It looks like you're using an Ad Blocker.
Please white-list or disable AboveTopSecret.com in your ad-blocking tool.
Some features of ATS will be disabled while you continue to use an ad-blocker.
originally posted by: avgguy
2.3 millimeters a year is what was mentioned in the same article. So how does 430 yrs for 1 meter equal 100yrs or as soon as a decade? NASA can't math
“It’s a larger problem than we initially thought.” Co-author Carling Hay added in an interview with BBC: “The acceleration into the last two decades is far worse than previously thought. This new acceleration is about 25 percent higher than previous estimates.”
A United Nations subcommittee led by Dr. Clark and Dr. Church said last year that if human emissions of greenhouse gases continued at a high level, the sea could rise as much as three feet by the end of this century, or possibly even more in the worst case. The research from Harvard and Rutgers has already set off efforts to develop new forecasts, with results due in the coming months.
originally posted by: network dude
a reply to: amazing
If we are to believe the article, there is NOT A DAMN thing we can do about it. So I'd say buy a place second row at the beach and hopefully, but retirement, it will be ocean front. (that's living smart)
But then even if all your beans being in the same basket don't work out, and somehow the temperature increase turns around, I am sure we will be able to find a new "end of the world" scenario to panic about.
this one just seems like worrying about when we will get hit by a giant meteor. If it happens, I sure can't stop it, and if I worry about it and it never comes, I wasted good beer drinking time worrying about nothing. Go look at the CO2 levels. Even with our, super conscious efforts, they are still steadily rising like clockwork. Find another hobby. It will make you live longer.
A total of 67 SMB records from the AIS over the last 800 yr
were analysed to assess the temporal variability of accumulation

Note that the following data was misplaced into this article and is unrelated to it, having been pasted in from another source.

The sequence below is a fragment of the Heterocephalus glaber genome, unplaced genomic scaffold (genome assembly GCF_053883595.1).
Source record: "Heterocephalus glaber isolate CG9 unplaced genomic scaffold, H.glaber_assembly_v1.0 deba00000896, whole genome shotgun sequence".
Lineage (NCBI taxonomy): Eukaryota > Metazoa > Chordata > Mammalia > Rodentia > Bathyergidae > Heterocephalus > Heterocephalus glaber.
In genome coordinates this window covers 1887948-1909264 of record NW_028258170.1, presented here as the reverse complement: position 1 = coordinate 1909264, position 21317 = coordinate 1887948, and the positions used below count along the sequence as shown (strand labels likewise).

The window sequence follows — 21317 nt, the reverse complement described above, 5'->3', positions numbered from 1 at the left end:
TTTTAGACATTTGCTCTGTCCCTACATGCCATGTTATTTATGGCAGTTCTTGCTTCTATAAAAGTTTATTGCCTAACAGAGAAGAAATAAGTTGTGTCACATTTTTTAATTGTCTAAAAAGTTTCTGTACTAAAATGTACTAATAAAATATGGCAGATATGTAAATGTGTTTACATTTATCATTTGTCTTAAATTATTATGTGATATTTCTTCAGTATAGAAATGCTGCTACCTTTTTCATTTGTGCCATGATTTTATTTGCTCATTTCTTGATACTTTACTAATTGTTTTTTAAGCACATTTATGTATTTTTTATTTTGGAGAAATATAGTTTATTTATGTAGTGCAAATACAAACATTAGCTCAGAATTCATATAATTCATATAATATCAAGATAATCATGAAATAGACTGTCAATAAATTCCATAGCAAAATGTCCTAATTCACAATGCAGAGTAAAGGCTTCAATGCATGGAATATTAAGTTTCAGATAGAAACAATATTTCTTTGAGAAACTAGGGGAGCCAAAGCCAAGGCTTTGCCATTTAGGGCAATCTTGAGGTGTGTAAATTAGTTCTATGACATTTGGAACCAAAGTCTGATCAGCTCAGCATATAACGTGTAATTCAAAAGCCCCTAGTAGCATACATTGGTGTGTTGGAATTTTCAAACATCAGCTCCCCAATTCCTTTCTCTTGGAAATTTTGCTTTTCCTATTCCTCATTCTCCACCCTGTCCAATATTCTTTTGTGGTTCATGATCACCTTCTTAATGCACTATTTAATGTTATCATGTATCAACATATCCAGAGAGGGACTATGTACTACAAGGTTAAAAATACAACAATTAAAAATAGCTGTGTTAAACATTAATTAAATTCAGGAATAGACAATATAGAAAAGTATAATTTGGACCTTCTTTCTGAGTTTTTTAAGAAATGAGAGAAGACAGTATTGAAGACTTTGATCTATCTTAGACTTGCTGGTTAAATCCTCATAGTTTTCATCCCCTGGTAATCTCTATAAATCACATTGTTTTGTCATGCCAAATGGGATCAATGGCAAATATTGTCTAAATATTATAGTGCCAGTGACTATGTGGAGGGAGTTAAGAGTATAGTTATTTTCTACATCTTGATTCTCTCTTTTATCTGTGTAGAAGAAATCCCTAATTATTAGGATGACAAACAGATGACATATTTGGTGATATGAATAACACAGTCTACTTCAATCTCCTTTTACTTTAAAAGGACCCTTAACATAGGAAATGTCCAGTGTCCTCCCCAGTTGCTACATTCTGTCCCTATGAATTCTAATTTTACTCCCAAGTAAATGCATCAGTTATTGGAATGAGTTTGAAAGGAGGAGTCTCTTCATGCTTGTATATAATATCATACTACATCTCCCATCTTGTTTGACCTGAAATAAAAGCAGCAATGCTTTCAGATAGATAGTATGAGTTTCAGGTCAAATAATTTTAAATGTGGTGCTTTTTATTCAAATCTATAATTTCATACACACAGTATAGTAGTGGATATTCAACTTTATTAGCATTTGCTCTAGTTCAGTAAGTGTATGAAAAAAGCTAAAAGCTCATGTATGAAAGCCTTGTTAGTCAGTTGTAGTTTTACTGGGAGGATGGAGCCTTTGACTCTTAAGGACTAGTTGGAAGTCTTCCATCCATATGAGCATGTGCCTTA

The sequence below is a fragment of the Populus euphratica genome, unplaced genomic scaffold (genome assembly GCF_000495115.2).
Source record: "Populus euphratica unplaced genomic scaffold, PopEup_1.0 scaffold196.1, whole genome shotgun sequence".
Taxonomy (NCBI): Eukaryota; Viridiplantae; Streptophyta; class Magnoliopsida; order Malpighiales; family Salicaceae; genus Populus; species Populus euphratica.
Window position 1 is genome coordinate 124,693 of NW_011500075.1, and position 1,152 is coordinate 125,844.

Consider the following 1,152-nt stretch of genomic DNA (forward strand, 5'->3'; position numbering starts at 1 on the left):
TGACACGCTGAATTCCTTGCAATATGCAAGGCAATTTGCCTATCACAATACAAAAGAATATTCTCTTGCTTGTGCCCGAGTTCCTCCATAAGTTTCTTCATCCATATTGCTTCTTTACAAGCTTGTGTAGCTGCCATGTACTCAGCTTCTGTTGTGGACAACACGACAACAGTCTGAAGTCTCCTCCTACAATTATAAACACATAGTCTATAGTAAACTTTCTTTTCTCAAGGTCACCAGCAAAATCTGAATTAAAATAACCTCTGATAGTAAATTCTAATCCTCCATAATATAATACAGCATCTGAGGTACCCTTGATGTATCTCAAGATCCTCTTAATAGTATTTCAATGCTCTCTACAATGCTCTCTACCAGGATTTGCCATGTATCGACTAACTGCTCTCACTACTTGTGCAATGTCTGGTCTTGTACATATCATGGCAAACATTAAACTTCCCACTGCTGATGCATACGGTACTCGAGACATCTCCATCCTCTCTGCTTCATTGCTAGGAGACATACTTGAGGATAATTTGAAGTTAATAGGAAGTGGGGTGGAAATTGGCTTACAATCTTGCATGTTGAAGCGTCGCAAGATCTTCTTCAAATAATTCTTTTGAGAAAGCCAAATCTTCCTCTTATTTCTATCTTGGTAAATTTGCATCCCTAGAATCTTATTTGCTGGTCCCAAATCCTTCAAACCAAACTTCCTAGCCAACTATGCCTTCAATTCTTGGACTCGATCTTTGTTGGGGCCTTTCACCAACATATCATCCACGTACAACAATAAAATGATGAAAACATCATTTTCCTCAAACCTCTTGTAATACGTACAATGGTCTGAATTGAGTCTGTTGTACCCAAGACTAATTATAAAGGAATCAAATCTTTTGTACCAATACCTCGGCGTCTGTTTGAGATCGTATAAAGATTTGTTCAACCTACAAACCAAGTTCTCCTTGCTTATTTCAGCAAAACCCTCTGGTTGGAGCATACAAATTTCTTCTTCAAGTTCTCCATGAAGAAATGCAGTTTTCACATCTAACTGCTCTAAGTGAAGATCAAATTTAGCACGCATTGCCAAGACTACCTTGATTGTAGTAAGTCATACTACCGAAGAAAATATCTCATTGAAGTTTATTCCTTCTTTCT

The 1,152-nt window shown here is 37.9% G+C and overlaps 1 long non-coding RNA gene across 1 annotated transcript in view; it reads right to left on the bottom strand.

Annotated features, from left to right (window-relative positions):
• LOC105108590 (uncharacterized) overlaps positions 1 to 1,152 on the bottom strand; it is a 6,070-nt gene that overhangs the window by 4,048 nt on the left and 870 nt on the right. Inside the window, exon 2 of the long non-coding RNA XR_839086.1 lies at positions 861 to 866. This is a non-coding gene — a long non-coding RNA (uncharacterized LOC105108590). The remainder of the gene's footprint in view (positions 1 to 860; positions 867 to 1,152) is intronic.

rates. The temporal and spatial variability of the
SMB over the previous 800 yr indicates that SMB changes
over most of Antarctica are statistically negligible and do not
exhibit an overall clear trend. This result is in accordance
with the results presented by Monaghan et al. (2006), which
demonstrate statistically insignificant changes in the SMB
over the past 50 yr. However, a clear increase in accumulation
of more than 10 % (> 300 kg m−2 yr−1
) has occurred in highSMB
coastal regions and over the highest part of the East
Antarctic ice divide since the 1960s. The decadal records of
previous centuries show that the observed increase in accumulation
is not anomalous at the continental scale, that highaccumulation
periods also occurred during the 1370s and
1610s, and that the current SMB is not significantly different
from that over the last 800 yr.
Scientists estimate that about one-third of sea level rise is caused by expansion of warmer ocean water, one-third is due to ice loss from the massive Greenland and Antarctic ice sheets and the remaining third results from melting mountain glaciers. But the fate of the polar ice sheets could change that ratio and produce more rapid increases in the coming decades.
You really believe that nothing is happening and it is all for funding?
originally posted by: charolais
Maybe they are trying to get in the spotlight for more funding
I'm not expert but I think that a rise of 3 feet is a sh!tload of water and I'm not sure how to arctic/antarctic ice would do that much.
In summary, the mid-Holocene, roughly 6,000 years ago, was generally warmer than today, but only in summer and only in the northern hemisphere. More over, we clearly know the cause of this natural warming, and know without doubt that this proven "astronomical" climate forcing mechanism cannot be responsible for the warming over the last 100 years.
Text2.3 millimeters a year is what was mentioned in the same article. So how does 430 yrs for 1 meter equal 100yrs or as soon as a decade? NASA can't math
This post has been revised to reflect the following correction: An earlier version of this article misstated the time frame for how long scientists estimate it will take sea levels to rise three feet.